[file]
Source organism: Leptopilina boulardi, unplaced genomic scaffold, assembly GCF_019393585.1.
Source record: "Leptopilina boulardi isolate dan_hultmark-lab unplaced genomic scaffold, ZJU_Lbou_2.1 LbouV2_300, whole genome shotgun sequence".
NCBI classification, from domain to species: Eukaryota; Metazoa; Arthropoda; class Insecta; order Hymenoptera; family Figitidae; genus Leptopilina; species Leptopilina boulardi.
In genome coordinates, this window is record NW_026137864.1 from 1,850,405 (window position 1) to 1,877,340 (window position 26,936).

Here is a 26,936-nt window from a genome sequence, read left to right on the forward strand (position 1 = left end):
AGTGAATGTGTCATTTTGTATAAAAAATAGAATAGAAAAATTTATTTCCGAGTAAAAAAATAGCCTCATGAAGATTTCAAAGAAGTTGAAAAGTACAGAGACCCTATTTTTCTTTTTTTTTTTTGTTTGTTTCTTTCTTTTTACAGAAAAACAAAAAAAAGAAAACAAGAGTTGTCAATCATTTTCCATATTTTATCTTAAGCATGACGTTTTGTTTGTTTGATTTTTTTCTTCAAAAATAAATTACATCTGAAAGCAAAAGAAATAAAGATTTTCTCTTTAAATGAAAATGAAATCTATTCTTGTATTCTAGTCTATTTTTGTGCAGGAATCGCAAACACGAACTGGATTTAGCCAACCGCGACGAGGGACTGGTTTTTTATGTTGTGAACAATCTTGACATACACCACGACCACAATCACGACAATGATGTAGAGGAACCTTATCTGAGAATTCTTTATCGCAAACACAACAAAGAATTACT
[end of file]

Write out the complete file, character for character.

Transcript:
Source organism: Leptopilina boulardi, unplaced genomic scaffold, assembly GCF_019393585.1.
Source record: "Leptopilina boulardi isolate dan_hultmark-lab unplaced genomic scaffold, ZJU_Lbou_2.1 LbouV2_300, whole genome shotgun sequence".
NCBI classification, from domain to species: Eukaryota; Metazoa; Arthropoda; class Insecta; order Hymenoptera; family Figitidae; genus Leptopilina; species Leptopilina boulardi.
In genome coordinates, this window is record NW_026137864.1 from 1,850,405 (window position 1) to 1,877,340 (window position 26,936).

Here is a 26,936-nt window from a genome sequence, read left to right on the forward strand (position 1 = left end):
AGTGAATGTGTCATTTTGTATAAAAAATAGAATAGAAAAATTTATTTCCGAGTAAAAAAATAGCCTCATGAAGATTTCAAAGAAGTTGAAAAGTACAGAGACCCTATTTTTCTTTTTTTTTTTTGTTTGTTTCTTTCTTTTTACAGAAAAACAAAAAAAAGAAAACAAGAGTTGTCAATCATTTTCCATATTTTATCTTAAGCATGACGTTTTGTTTGTTTGATTTTTTTCTTCAAAAATAAATTACATCTGAAAGCAAAAGAAATAAAGATTTTCTCTTTAAATGAAAATGAAATCTATTCTTGTATTCTAGTCTATTTTTGTGCAGGAATCGCAAACACGAACTGGATTTAGCCAACCGCGACGAGGGACTGGTTTTTTATGTTGTGAACAATCTTGACATACACCACGACCACAATCACGACAATGATGTAGAGGAACCTTATCTGAGAATTCTTTATCGCAAACACAACAAAGAATTACT